NMDA receptor-dependent function and plasticity in inhibitory circuits

Neuropharmacology. 2013 Nov;74:23-31. doi: 10.1016/j.neuropharm.2013.03.004. Epub 2013 Mar 26.


NMDA receptors have been known to play a central role in long-term potentiation at glutamatergic synapses in principal cells for thirty years. In contrast, their roles in the development and activity-dependent plasticity of synapses in inhibitory circuits have only recently begun to be understood. Progress has, to a great extent, been hampered by the extensive diversity of GABAergic cell types in the CNS. However, anatomical, immunohistochemical and electrophysiological methods have allowed distinct types to be identified, with the result that consistent patterns of synaptic plasticity have begun to emerge. This review summarizes recent evidence on the role of NMDA receptors in the development and plasticity of GABAergic synapses on principal cells and of glutamatergic synapses on identified interneurons. A major challenge is to understand how NMDA receptors affect the routing of information in healthy inhibitory circuits, and how changes in NMDA receptor function may contribute to altered circuit function in disorders such as schizophrenia. This article is part of the Special Issue entitled 'Glutamate Receptor-Dependent Synaptic Plasticity'.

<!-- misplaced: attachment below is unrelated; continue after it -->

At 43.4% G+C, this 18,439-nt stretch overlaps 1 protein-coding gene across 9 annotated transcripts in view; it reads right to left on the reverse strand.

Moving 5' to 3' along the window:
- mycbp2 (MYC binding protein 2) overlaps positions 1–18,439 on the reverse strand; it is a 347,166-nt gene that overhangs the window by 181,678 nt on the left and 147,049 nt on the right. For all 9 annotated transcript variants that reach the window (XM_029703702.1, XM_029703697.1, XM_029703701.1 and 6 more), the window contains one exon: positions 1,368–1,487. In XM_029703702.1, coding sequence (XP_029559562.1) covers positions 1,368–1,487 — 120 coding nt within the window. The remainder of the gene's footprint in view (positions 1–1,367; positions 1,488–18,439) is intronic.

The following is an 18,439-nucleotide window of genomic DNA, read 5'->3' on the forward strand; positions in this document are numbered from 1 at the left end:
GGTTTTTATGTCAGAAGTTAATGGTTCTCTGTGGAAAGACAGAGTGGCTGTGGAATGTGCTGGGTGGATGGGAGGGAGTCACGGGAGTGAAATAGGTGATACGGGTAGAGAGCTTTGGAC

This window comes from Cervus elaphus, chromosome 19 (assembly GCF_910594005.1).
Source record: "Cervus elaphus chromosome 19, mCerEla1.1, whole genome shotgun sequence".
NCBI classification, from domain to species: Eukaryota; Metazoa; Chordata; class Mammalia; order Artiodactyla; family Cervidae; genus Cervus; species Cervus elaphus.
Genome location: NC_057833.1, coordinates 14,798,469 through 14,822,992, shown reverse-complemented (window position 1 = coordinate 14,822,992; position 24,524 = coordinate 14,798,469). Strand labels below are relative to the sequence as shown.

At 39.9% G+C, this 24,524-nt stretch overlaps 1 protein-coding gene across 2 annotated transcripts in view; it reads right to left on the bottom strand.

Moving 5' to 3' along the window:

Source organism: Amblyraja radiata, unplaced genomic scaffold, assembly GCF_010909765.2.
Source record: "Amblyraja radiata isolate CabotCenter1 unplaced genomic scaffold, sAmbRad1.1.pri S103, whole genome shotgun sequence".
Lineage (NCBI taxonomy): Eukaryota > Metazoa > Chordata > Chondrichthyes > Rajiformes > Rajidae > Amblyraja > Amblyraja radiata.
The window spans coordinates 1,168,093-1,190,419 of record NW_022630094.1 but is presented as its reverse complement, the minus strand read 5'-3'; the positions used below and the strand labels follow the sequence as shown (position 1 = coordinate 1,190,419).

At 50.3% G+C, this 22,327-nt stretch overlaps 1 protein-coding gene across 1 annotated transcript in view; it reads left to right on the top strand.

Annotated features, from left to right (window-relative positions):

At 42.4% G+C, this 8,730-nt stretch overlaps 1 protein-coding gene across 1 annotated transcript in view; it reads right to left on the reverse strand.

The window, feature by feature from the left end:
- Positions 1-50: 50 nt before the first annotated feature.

Keywords: Inhibitory circuits; Interneurons; NMDA receptors; Plasticity; Schizophrenia.

Publication types

  • Research Support, Non-U.S. Gov't
  • Review

MeSH terms

  • Animals
  • Brain / metabolism
  • Brain / physiology
  • Brain / physiopathology
  • GABAergic Neurons / physiology*
  • Glutamic Acid / physiology
  • Humans
  • Interneurons / metabolism
  • Interneurons / physiology
  • Models, Neurological
  • Neural Inhibition / physiology*
  • Neuronal Plasticity / physiology*
  • Receptors, N-Methyl-D-Aspartate / metabolism
  • Receptors, N-Methyl-D-Aspartate / physiology*
  • Schizophrenia / physiopathology
  • Synaptic Transmission / physiology


  • Receptors, N-Methyl-D-Aspartate
  • Glutamic Acid